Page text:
It was the traditional Milad un Nabi, when Muslims commemorate the birthday of the Prophet Mohammed, and the imam in a small Punjab village had a question.
“Who here does not love the Prophet Mohammed?” he asked. Mishearing the cleric, 15-year-old Anwar Ali raised his hand.
A shout went up from the crowd, which had gathered to celebrate their prophet with songs, poems, and the reading of sacred texts. “Blasphemer!” the imam declared, and pronounced that the boy should be put to death.
Instead, Ali rushed home and cut his own hand off with a scythe. He returned later to present the imam, Shamir Ahmed, with the hand placed on a plate – a sign of his repentance. “What I did was in love for prophet Muhammad,” he reportedly said as his father expressed pride in his son’s actions. While police later arrested Ahmed for “inciting violence,” Ali was heralded throughout the community as a hero.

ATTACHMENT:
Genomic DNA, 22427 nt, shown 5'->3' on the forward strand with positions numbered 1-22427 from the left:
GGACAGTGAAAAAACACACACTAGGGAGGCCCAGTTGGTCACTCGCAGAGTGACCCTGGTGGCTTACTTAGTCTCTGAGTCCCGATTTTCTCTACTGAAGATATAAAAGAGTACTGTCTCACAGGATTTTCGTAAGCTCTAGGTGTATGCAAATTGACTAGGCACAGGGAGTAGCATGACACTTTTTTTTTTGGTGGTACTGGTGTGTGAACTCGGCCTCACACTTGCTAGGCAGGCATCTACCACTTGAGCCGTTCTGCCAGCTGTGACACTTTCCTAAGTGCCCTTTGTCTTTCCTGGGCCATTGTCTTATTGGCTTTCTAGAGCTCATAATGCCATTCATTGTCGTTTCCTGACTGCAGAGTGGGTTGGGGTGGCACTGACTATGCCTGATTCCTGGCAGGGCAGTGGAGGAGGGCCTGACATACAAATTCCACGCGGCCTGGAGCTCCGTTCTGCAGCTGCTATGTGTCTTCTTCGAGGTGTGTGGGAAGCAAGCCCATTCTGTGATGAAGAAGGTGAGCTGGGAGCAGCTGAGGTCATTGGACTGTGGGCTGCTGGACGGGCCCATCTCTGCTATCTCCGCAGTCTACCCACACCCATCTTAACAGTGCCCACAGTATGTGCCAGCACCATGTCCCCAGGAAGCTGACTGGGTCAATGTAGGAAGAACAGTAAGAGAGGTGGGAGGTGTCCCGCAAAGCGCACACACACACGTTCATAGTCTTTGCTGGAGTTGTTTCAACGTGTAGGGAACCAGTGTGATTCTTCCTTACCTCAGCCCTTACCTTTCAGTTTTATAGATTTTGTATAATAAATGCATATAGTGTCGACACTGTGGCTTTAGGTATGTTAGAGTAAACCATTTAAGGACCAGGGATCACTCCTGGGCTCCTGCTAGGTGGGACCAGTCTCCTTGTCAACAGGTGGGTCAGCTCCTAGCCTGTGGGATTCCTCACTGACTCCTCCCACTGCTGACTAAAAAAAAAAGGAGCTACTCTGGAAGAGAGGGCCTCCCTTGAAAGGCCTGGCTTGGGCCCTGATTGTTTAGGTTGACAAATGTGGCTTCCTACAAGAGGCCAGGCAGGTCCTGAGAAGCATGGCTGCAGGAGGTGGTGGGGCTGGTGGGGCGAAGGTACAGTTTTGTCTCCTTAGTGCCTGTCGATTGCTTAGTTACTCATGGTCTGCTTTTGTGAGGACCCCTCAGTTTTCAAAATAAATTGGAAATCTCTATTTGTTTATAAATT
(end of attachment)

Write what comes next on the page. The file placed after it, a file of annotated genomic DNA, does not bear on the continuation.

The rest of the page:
In fact, Anwar Ali was one of the lucky ones. Others accused of blasphemy have been sentenced to lashings, beheading, or both. And it isn’t always by the government: in 2014, a Christian couple, accused of burning verses from the Quran, was set on fire and thrown into a brick kiln by a mob of more than 1,000 people. The wife, just 24, was four months pregnant.